WASHINGTON -- The Senate on Monday evening turned back a Republican effort to strip from the reauthorization of the Violence Against Women Act a provision that would expand the authority of Native American courts to prosecute non-Indians accused of abusing native women, but senators left final passage of the bill until today.
The vote, 31-59, fell largely along party lines, but four Republicans voted to preserve the expansion of tribal authority. Final passage of a reauthorized violence protection act is expected on a bipartisan vote Tuesday.
The tribal courts issue, however, remains the one true obstacle to an agreement with the Republican-controlled House.
Gays in military aided
WASHINGTON -- The Pentagon has agreed to expand benefits for gay and lesbian couples serving in the military, but officials continued to withhold equal access to base housing, health care and educational services.
Leon Panetta, the outgoing secretary of defense, signed an order Monday that permits same-sex partners and their dependents to use numerous family-oriented facilities and services on U.S. military bases, including recreation areas, counseling programs, school buses, child care and shopping exchanges.
2 held in killing girl, 15
CHICAGO -- Two Chicago men were charged in the shooting death of 15-year-old Hadiya Pendleton, prosecutors said Monday.
Michael Ward, 18, and Kenneth Williams, 20, are charged with first-degree murder, attempted murder, and aggravated battery with a firearm in an attack during which two other teenagers were wounded.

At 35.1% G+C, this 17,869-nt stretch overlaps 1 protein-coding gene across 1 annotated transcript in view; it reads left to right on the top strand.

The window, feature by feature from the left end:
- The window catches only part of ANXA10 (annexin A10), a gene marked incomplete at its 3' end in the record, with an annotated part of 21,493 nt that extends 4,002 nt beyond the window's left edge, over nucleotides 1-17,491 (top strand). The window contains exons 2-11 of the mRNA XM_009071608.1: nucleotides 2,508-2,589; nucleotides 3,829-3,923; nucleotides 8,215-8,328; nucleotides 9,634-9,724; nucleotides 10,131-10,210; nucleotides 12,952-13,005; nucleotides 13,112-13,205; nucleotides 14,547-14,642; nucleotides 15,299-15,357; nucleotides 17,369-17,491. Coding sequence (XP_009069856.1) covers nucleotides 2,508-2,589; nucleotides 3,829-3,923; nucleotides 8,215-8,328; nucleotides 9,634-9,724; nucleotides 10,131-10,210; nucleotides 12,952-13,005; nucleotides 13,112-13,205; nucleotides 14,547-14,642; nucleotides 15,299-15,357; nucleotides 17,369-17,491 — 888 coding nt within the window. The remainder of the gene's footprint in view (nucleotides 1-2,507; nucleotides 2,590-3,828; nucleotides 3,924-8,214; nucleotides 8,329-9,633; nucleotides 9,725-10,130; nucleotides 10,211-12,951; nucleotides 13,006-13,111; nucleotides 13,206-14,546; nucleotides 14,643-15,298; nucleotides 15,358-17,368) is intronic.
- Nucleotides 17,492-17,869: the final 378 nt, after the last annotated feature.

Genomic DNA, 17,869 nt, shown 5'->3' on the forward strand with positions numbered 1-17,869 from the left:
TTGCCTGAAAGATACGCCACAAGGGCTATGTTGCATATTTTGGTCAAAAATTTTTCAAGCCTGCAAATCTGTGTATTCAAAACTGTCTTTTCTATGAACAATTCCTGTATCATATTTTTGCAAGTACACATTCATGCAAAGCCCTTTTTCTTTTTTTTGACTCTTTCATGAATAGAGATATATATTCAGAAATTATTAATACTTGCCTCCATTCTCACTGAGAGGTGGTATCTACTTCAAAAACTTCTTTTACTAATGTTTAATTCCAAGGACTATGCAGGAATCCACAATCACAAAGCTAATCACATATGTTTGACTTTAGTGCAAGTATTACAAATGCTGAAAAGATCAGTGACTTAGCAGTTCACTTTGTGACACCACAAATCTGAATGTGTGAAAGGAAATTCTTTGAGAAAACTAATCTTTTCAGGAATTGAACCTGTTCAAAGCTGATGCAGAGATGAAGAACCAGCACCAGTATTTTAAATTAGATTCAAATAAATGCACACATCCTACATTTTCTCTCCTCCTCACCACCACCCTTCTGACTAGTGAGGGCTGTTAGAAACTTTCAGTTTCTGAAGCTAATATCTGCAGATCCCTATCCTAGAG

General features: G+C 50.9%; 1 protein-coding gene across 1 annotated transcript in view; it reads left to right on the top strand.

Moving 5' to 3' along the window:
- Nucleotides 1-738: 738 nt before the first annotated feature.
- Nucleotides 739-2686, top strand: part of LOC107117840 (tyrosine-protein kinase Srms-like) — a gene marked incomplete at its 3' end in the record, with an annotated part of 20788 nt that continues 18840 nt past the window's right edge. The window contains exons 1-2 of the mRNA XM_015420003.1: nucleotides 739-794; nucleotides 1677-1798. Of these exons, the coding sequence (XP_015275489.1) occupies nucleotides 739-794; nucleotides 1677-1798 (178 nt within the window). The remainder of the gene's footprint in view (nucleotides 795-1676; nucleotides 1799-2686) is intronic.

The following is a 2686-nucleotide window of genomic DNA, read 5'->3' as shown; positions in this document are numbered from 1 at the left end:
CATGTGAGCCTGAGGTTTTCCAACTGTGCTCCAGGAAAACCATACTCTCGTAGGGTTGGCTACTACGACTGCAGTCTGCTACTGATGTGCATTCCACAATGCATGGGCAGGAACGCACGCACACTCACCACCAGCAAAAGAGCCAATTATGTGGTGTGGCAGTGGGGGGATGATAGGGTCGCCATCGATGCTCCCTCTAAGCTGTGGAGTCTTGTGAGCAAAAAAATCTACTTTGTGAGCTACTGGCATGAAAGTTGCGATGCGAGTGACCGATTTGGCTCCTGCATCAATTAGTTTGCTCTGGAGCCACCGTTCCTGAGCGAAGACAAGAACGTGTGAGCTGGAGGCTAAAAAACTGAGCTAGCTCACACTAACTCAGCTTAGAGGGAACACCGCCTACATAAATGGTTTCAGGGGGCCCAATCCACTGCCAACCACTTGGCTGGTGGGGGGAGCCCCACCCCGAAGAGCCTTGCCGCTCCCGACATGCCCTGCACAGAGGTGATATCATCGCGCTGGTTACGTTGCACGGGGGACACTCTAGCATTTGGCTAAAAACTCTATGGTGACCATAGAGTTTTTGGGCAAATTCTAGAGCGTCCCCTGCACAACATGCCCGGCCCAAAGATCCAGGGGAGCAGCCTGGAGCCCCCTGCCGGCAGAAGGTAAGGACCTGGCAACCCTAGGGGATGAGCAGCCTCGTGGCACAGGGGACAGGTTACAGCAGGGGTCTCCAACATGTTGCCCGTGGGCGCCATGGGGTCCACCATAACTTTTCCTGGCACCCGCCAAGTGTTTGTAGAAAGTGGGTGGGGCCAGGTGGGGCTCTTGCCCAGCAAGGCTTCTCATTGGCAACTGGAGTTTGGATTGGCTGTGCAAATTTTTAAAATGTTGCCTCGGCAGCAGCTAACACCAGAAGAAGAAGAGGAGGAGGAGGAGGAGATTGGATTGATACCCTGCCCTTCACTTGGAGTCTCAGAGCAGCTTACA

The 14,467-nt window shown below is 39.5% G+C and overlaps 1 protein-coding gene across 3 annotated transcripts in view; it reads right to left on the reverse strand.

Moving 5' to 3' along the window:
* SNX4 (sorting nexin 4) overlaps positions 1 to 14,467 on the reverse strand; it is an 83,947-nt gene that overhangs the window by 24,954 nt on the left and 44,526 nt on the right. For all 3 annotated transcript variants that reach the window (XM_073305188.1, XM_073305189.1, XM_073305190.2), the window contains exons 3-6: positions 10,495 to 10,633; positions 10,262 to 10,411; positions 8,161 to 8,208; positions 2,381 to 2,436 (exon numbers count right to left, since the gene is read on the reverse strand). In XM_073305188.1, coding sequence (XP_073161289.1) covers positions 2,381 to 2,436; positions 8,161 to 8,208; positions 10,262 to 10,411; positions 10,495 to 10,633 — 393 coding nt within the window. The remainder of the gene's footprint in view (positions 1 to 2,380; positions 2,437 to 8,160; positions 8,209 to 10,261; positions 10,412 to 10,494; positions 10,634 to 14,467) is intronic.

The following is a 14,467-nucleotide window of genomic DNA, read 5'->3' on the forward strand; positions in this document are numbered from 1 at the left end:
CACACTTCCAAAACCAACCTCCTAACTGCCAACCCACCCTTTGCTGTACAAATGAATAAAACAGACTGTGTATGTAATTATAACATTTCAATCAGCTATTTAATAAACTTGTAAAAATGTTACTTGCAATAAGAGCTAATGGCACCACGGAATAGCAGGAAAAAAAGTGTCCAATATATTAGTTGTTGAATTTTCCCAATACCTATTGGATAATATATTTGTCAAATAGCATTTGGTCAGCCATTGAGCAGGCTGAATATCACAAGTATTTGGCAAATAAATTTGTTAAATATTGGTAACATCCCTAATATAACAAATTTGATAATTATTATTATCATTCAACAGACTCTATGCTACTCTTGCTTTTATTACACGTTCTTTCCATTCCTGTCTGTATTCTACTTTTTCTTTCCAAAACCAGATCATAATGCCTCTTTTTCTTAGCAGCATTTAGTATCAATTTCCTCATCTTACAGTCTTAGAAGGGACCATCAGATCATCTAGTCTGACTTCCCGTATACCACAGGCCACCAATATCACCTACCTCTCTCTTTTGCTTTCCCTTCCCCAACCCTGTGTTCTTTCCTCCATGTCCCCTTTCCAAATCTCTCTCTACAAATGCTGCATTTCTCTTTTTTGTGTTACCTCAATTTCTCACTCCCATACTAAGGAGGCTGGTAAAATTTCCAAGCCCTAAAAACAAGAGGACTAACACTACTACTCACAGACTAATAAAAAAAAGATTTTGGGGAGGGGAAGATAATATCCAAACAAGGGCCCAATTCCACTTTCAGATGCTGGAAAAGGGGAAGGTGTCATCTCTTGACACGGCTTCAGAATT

Chicago police picked up the two men, 18 and 20, over the weekend, hours after Michelle Obama attended the funeral for the teenager whose death has become a symbol of escalating violence in Chicago.
Hadiya was shot in a park about a mile north of President Barack Obama's Kenwood neighborhood home. The killing occurred a little more than a week after the honor student performed with the King College Prep band in Washington, D.C., during inauguration festivities.
9/11-case spying alleged
FORT MEADE, Md. -- The military judge in the Sept. 11, 2001, conspiracy case abruptly granted a defense request Monday to halt the proceedings until today after lawyers for the five accused plotters raised fresh complaints that government intelligence officials were spying on their confidential attorney-client discussions.
The judge, Army Col. James Pohl, also ordered three top prison officials at the U.S. Naval Base on Guantanamo Bay, Cuba, to testify today before he rules whether the military trial should go forward.
Also in the nation ...
Christopher Dorner, the fugitive ex-Los Angeles police officer, was charged Monday with murdering a Riverside, Calif., officer in a potential death penalty case, but hundreds of tips triggered by a $1 million reward failed to end the manhunt. ... About 7,000 attended a memorial service Monday at Cowboys Stadium in Arlington, Texas, for Chris Kyle, the former Navy SEAL sniper who was slain last week near Glen Rose, Texas. ... With Chicago's attention focused on the painful price of gun violence, Mayor Rahm Emanuel on Monday called on state lawmakers to increase minimum sentences for gun crimes in Illinois and to require violators to serve the bulk of those prison sentences.